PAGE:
Thermal Conductivity of Metals

The thermal conductivity of any physical material is a measure of its potential to conduct heat.  In materials of low thermal conductivity, heat transfer occurs at a lower rate than in materials of high thermal conductivity. For example, metals typically have high thermal conductivity and are very efficient at conducting heat, while the other is true for insulating materials like Styrofoam. Let us study the Thermal Conductivity of Metals in detail.

Thermal Conductivity of Metals

                                                                Thermal Conductivity of Metals

What is the Thermal Conductivity of Metals?

In the case of metals, there are a high amount of free electrons, and hence heat conduction primarily leads to electronic conduction. In metals, the free electrons can move freely throughout the solid and thus transfers the thermal energy at a very high rate as compared to insulators. Also among the metals, the simplest electrical conductors also exhibit the best thermal conductivity.

Modes of Warmth Transfer of Metals

Thermal conduction is further divided into three categories for different forms: molecular collisions occurs in the case of gas/liquid forms, lattice vibrations for solids and conduction electrons for metals. The various process of thermal conduction of metals includes molecular collisions + conduction electrons for metals in the gas state, and lattice vibrations + conducting electrons for metals in solid-state. Conduction electrons are essentially what makes a metal a fantastic conductor.

Why Metals are Good Thermal Conductors?

What makes a metal an honest thermal conductor are the free-flowing conduction electrons. Metal atoms give out valence electrons while chemically reacting with non-metal atoms, like forming oxides and salts. Thus, metal ions are cations in a solution. What makes metals and metal alloys good conductors is that the special metallic bonding.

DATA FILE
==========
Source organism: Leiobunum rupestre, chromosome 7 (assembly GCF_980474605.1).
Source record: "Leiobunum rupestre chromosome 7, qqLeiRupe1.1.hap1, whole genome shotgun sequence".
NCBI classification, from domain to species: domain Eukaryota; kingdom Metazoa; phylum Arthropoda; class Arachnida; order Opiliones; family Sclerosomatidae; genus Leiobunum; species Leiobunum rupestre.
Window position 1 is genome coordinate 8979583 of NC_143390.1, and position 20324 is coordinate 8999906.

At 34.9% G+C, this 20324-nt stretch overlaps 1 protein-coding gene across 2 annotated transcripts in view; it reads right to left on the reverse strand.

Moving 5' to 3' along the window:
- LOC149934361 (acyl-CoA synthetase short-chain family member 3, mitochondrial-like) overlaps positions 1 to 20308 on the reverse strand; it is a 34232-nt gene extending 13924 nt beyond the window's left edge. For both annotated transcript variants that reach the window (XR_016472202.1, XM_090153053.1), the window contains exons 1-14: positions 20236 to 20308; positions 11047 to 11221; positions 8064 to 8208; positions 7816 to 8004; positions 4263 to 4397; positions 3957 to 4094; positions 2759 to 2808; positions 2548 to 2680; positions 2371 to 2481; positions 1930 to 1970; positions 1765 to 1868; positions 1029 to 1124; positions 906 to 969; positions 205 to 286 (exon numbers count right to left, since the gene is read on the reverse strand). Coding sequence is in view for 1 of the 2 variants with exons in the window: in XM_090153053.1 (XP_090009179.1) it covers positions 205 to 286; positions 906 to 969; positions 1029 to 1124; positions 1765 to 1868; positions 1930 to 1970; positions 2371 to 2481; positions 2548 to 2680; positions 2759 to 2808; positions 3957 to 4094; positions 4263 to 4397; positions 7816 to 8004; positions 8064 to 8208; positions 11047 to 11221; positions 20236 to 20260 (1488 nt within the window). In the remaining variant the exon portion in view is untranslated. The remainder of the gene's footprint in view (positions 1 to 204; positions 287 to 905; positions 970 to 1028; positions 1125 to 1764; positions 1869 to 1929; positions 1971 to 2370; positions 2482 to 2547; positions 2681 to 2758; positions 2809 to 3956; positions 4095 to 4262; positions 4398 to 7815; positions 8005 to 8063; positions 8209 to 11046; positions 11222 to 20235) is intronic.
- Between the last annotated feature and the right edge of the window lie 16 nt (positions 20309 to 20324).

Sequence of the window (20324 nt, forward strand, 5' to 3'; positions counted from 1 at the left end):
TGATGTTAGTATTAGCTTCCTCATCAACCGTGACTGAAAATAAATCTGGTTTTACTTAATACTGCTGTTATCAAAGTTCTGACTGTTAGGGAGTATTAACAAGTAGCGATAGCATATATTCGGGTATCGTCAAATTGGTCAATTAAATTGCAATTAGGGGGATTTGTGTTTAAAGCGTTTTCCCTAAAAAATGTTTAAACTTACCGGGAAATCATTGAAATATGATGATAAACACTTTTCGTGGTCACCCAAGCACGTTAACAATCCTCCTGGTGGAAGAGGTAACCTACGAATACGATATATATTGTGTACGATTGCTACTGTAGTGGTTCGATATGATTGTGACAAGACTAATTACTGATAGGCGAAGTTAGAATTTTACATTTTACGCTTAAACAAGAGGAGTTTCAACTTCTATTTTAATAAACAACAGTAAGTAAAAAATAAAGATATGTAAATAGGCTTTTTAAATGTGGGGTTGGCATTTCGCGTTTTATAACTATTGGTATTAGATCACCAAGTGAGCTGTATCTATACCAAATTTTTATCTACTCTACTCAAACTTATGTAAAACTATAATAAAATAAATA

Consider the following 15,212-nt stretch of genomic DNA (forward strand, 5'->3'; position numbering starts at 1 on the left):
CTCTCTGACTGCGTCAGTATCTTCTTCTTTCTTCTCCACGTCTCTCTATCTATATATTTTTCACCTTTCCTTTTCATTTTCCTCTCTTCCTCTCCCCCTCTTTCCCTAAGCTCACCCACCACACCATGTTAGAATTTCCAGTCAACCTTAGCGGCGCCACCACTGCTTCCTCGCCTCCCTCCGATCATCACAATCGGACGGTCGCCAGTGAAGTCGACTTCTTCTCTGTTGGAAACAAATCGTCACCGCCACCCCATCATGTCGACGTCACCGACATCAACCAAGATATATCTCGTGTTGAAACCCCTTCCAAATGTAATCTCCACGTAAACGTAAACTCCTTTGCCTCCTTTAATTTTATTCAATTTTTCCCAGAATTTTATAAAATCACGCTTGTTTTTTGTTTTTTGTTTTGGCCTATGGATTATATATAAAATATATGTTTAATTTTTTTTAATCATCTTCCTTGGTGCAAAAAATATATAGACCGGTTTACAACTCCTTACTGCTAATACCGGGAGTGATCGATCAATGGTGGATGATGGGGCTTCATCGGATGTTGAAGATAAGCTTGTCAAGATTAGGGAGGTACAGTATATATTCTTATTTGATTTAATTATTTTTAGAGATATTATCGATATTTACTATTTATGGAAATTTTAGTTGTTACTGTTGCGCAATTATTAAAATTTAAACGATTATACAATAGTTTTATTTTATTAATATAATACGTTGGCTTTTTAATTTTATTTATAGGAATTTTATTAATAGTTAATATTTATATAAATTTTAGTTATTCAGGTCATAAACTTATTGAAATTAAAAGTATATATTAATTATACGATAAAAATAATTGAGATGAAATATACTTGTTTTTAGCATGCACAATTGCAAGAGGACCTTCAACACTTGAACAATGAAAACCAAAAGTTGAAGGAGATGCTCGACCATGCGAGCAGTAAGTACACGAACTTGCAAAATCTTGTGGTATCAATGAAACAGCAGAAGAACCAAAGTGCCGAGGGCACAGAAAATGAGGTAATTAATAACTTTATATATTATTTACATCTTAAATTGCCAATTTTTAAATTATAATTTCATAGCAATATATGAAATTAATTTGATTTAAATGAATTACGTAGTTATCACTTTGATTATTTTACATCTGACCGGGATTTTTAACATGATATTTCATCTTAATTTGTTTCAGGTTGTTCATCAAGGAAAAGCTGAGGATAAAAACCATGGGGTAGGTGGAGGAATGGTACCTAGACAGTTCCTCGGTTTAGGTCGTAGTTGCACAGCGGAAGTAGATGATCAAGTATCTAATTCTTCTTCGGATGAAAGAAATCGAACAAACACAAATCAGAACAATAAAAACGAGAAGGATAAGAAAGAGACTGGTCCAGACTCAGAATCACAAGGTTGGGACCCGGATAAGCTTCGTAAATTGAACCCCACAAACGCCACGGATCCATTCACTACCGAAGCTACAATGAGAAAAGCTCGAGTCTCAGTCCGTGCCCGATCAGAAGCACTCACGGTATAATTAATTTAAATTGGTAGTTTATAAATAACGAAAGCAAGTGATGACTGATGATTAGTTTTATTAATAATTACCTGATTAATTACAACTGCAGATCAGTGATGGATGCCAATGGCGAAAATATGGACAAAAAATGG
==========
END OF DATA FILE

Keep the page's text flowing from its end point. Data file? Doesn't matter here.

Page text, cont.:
Metal solids have bonded atoms that share their valence electrons. This sharing of electrons creates a sea of freely moving conduction electrons which carry both heat and electrical charge. So, unlike electrons in covalent bonds, the valence electrons within a metal can freely flow through the metal lattices, efficiently carrying heat without being locked to a private atomic core.

Uses of Metals as a Conductor

  • Metals and alloys (materials made from a mixture of metals) are useful as building materials in several industries like electronics, engineering, laboratory equipment, medical devices, household products, and construction.
  • Silver has the highest thermal conductivity value among metals. It is -429 W/m•K, Copper is -398 W/m•K and Gold is -315 W/m•K.
  • Metals are highly important in making electronics as they are good conductors of electricity. Copper, aluminium, tin, lead, magnesium and plastic are often useful in making parts of phones, laptops, computers and automotive electronics.
  • Copper is cost-efficient and useful for electrical wiring.
  • Lead is useful for cable sheathing and making batteries. The thermal conductivity of metal is extremely important for designing any structure. It’s very much integral for the security, efficiency and new innovations within industries.
  • The conductor electrons are the mechanism behind the high conductivity of metals as compared to non-metal materials.

FAQs about Thermal Conductivity of Metals

Q.1. What is the effect of temperature on the thermal conductivity of metals?

Answer: In the case of pure metals and alloys, the thermal conductivity predominantly depends on the electronic effect. As temperature increases, both the number of free electrons and lattice vibrations increase. Thus the thermal conductivity of the metal is expected to increase.

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